Before leaving for a new life in America, I believed that moving here would be easy. Over the last two months I’ve found the adjustment to be anything but.
Numerous people back home told me how envious they were about my moving to America. To them, the idea of living in the USA reminds them of past holidays. Great food, good weather, good beer, cheap shopping. No worries. Continue reading Adjusting to Life in America→
It has just struck me all of a sudden that we’ve been in Australia for 4 months now, which you probably wouldn’t know based on our blog. We’ve barely written a thing about it. A couple of posts at most. Continue reading Our Impossible Problem→
Seven or so years ago, I was at university and severely depressed. I could barely peel myself out of bed in the morning, I didn’t have the energy for anything. Going to the kitchen to make breakfast was like climbing a mountain, so most days I didn’t bother. It was easier to starve. Eventually, the hunger would become too painful and only then would I stumble to make a sandwich. I was completely unmotivated.
To understand the problems of a hagwon, you must first understand the impossibility of teaching in one.
In a hagwon, the teachers wield less power than the children. When an especially bad child comes along they can make your life unbearable. These are more than just children, they’re the babies of Satan. The worst I ever taught was a girl named Serah.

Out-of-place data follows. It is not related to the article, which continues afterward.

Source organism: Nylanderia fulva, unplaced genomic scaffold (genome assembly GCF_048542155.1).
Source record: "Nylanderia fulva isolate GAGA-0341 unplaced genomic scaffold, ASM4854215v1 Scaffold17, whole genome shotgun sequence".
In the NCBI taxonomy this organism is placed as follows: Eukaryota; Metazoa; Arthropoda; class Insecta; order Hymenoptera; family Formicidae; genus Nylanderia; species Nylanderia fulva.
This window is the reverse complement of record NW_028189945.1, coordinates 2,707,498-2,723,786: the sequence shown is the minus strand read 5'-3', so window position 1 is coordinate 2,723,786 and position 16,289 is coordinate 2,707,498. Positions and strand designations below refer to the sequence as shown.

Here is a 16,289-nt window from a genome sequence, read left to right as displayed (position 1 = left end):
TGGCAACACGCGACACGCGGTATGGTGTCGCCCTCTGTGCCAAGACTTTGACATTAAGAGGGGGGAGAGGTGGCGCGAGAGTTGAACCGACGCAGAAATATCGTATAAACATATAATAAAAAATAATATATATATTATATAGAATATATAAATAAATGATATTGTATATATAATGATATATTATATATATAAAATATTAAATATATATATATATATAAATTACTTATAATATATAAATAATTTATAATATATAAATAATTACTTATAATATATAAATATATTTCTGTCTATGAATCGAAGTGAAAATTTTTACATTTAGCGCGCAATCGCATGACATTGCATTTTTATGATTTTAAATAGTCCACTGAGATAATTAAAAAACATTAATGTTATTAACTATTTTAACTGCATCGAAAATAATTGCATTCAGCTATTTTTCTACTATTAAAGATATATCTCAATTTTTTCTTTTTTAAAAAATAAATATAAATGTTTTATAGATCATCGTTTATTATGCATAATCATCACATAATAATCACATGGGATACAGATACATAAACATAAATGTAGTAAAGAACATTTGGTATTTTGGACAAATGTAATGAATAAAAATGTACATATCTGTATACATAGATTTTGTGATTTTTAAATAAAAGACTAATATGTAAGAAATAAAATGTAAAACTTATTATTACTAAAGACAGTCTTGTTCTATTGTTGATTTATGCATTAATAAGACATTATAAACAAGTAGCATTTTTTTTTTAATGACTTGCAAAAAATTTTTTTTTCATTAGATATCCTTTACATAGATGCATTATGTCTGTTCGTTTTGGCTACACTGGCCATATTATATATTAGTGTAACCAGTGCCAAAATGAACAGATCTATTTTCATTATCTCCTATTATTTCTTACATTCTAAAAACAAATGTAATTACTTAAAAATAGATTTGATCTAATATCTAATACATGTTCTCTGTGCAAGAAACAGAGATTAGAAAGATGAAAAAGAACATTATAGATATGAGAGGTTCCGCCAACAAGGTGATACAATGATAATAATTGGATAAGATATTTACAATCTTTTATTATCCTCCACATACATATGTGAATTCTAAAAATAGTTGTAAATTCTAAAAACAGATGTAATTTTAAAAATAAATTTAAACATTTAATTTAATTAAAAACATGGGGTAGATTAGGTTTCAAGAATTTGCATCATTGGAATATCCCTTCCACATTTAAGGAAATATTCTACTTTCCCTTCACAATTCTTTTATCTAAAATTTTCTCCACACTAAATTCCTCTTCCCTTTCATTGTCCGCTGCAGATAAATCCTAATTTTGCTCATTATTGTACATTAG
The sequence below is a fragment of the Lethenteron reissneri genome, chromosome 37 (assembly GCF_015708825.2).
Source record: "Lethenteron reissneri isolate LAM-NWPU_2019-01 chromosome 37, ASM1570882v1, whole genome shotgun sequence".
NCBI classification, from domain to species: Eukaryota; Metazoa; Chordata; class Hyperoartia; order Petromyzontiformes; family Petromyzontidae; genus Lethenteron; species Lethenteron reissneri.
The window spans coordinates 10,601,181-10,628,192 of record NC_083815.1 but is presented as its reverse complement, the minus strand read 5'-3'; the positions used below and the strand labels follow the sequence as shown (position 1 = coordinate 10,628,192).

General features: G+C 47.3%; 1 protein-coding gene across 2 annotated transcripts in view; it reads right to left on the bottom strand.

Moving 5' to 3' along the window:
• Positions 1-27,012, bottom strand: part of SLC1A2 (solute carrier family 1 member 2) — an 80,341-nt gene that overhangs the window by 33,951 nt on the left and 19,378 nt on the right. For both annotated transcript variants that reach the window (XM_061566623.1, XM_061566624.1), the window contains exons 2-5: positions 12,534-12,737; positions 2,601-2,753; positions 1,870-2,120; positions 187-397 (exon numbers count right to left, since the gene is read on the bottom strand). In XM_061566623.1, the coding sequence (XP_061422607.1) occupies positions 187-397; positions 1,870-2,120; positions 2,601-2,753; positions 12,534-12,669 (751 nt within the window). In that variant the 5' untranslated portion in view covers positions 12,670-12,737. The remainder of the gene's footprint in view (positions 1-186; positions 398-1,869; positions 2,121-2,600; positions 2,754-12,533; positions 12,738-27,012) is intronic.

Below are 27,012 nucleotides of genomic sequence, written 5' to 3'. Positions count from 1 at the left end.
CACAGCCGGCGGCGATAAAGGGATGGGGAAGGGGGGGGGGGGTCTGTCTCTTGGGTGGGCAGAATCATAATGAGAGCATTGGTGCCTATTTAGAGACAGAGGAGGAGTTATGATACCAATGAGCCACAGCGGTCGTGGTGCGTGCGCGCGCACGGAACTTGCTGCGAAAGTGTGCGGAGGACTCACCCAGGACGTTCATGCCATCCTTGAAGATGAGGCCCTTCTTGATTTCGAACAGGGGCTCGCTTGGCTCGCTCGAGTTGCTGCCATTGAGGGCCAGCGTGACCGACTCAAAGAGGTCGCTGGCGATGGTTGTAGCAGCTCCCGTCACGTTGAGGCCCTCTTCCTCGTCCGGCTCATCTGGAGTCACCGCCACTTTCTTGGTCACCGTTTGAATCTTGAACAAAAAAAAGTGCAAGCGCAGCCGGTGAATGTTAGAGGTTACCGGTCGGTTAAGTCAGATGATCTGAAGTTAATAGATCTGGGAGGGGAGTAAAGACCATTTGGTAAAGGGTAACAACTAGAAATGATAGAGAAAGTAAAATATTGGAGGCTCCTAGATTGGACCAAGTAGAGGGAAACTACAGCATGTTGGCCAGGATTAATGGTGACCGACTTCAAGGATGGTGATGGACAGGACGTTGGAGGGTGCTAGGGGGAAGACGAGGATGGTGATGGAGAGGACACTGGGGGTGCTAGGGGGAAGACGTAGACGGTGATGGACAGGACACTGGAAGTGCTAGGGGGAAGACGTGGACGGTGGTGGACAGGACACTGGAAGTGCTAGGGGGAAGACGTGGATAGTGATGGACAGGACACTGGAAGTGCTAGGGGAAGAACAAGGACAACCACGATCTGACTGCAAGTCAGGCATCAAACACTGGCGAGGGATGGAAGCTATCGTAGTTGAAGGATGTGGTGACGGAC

Despite this blog having the name Anxious Travelers, you’ve probably noticed that recently there has been a lot more said about travel than anxiety. There’s a reason for this. For me, anxiety isn’t an ever present thing. It comes and goes. One day it’s on my shoulders, dragging me down. Then it’s gone for a while, waiting for the next moment to pounce.
When we arrived in New Zealand eight months ago, I was in one of my positive periods. Nothing in life bothered me, I was happy – or happy enough. Things were going great. We’d arrived in this new beautiful place, we had healthy bank accounts and everybody spoke English. Hallelujah!
As time has gone on, things have started to take a downturn.
If you’d asked me a few years ago whether I was looking forward to Christmas, I would have spat in your face and screamed, “Bah humbug!” As a kid, I loved Christmas. Christmas meant presents, and what child doesn’t like a house filled with new shiny toys?
As I grew up – and the appeal of toys waned – my excitement was soon replaced with something else. Anxiety and stress.
I pace quickly up the hill. My feet slamming into the mud of the trail.
My heart is racing, my body sweating. Legs ache, lungs burn. I can’t stop though. There’s something in the trees behind me. Something scary. Not a bear or a monster. Much worse than that.
Now you may think from my last post about socialising while travelling, that I’m a lover of conversation. The truth is, I hate it. I am a level 99 ninja at avoiding it. There’s a lot I’d go through to get out of a conversation. Including climbing a mountain.
Anxiety for me goes off and on. My life is like a series of peaks and troughs. Some periods I feel great, everything is fine. Then suddenly, seemingly out of nowhere, I’m stressing out about everything in existence.
The annoyance with the troughs in life are that sometimes they seem to be hard to pull yourself out of, eventually it can seem almost impossible.
Before I moved to Canada, I wasn’t really aware that bed bugs were real. They were a foreign idea and I never considered that I could get them. My sole experience of bed bugs was that oft used phrase “Goodnight, sleep tight…don’t let the bed bugs bite.” To my mind those little insects were a fairy tale, up there with the tooth fairy and Easter bunny. Continue reading Dealing with Bed Bugs in Vancouver, Canada→